The disturbing case of Derek Bromley – marking International Wrongful Conviction Day 2021

To mark International Wrongful Conviction Day, Harold Levy *, publisher of The Charles Smith Blog in Toronto, invited Dr Bob Moles of Flinders University in Adelaide to provide his insights into the case of Derek Bromley, which, he says, features “the most disturbing feature” of any wrongful conviction in the Anglosphere. (Also see our post marking the day, October 2 – yesterday Australian time.) 

Writes Levy: “By highlighting the Derek Bromley case this International Wrongful Conviction Day, I am adding my voice to others around the world who are expressing their concern about the case to the South Australian government in a bid to secure his release and exoneration after more than 38 years of wrongful imprisonment, for the reasons so clearly articulated by Dr. Moles.”

The disturbing Australian Case of Derek Bromley

[The details of this case, including summaries of the expert reports on the appeal are at the Networked Knowledge Derek Bromley Homepage. A commentary on the most recent appeal, the basis for this article, is the Bibi Sangha, Bob Moles research paper].

Derek Bromley

All countries have wrongful conviction cases which give disappointing insights into the failures of experts, police, prosecution, judicial and other legal officials. It is not uncommon for those involved in such cases to describe them as the ‘most shocking’ or ‘most awful’ cases to date. In the case of Derek Bromley, there is one aspect of the case which is so shocking that of all the wrongful conviction cases identified in recent years in the US (2,800) Canada (30) and the UK (480) – none of them contain the most disturbing feature which lies behind Derek’s case.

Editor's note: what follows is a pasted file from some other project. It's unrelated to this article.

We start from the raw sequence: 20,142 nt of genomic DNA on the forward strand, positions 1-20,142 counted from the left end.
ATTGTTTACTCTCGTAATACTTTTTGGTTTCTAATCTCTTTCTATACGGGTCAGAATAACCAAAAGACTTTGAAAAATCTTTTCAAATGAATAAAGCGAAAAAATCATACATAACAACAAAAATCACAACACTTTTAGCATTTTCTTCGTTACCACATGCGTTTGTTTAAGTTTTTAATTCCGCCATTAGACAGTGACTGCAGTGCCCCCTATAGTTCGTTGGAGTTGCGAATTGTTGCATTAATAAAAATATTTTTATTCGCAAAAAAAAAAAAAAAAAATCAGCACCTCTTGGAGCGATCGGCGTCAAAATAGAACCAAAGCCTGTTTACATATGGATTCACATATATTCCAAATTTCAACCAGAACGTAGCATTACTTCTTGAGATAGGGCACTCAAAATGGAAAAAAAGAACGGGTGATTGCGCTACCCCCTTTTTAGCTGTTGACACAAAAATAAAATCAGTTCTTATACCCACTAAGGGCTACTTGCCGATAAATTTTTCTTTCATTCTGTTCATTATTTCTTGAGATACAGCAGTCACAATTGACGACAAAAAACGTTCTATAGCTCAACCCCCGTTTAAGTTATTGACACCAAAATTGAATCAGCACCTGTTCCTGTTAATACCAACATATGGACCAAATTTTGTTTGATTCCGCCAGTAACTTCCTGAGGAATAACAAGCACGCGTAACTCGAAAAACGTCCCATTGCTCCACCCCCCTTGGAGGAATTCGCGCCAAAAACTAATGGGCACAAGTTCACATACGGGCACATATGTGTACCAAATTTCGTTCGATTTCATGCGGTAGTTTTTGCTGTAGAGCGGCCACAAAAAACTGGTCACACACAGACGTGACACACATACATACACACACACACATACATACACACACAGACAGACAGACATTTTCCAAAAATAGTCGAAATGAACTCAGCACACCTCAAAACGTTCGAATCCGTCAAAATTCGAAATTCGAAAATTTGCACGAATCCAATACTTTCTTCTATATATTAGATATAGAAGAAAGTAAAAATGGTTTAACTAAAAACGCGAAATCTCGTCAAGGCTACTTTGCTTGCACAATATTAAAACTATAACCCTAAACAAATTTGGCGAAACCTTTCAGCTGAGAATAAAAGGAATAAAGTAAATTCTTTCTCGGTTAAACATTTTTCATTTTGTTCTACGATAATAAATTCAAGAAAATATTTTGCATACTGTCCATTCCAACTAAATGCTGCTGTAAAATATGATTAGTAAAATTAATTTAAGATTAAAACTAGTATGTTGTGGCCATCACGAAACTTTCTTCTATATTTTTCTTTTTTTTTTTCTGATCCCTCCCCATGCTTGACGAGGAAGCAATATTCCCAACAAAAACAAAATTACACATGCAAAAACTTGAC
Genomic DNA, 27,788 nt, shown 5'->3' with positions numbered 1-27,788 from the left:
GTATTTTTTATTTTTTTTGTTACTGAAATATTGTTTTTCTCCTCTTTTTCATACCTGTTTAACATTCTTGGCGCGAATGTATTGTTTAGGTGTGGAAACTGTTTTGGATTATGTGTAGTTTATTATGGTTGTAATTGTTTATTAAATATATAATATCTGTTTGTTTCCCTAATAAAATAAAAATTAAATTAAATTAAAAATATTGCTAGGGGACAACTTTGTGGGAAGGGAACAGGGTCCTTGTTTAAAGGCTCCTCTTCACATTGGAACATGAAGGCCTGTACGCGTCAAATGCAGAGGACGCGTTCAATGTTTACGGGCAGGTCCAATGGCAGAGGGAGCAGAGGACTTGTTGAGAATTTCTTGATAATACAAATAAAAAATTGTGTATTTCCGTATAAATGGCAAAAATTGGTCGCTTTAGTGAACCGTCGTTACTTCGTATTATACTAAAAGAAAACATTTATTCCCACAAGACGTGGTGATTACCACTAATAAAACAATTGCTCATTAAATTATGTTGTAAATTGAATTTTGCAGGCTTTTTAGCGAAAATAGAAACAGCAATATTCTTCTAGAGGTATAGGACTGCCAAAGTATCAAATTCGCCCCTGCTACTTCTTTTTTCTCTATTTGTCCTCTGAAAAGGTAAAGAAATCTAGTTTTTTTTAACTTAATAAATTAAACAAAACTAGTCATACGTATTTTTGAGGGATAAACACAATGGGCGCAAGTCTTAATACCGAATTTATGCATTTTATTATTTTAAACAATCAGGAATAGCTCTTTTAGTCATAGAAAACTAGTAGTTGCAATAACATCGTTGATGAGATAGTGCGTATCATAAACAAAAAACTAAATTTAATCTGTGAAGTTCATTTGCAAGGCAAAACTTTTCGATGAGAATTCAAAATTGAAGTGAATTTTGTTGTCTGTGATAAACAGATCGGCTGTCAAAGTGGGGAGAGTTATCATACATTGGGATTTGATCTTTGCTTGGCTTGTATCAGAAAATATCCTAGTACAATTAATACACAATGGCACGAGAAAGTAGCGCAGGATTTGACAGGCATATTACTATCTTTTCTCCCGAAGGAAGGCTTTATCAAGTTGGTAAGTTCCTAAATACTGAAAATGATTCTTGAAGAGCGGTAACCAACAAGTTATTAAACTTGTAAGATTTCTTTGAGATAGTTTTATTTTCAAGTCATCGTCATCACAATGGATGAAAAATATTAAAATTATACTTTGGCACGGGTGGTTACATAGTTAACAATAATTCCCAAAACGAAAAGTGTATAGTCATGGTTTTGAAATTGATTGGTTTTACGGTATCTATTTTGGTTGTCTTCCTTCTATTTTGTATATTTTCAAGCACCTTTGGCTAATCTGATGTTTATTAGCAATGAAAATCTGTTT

Derek, an aboriginal man, was part of the ‘stolen generation’ having been taken from his family by ‘the authorities’ as a young child and placed in foster homes. He had at times been in trouble with the police.

The body of Stephen Docoza, was found floating in the river in Adelaide in April 1984. Following police investigations Bromley was charged and convicted of his murder. He was given the mandatory life sentence with a non-parole period of 32 years – subsequently reduced to 22 years. When he completed that sentence, he was refused parole, because he maintained he had not committed the crime. He remains in prison today, having served over 38 years. By comparison, a man who had murdered a woman and her two young children was given a minimum sentence of 30 years; a person who murdered a young female police officer and injured 22 other people was given a minimum sentence of 28 years (research paper p10).

The problems with Derek’s conviction

These fall into two parts: the ‘eye witness’ – and the ‘forensic pathology’

The eye witness evidence at trial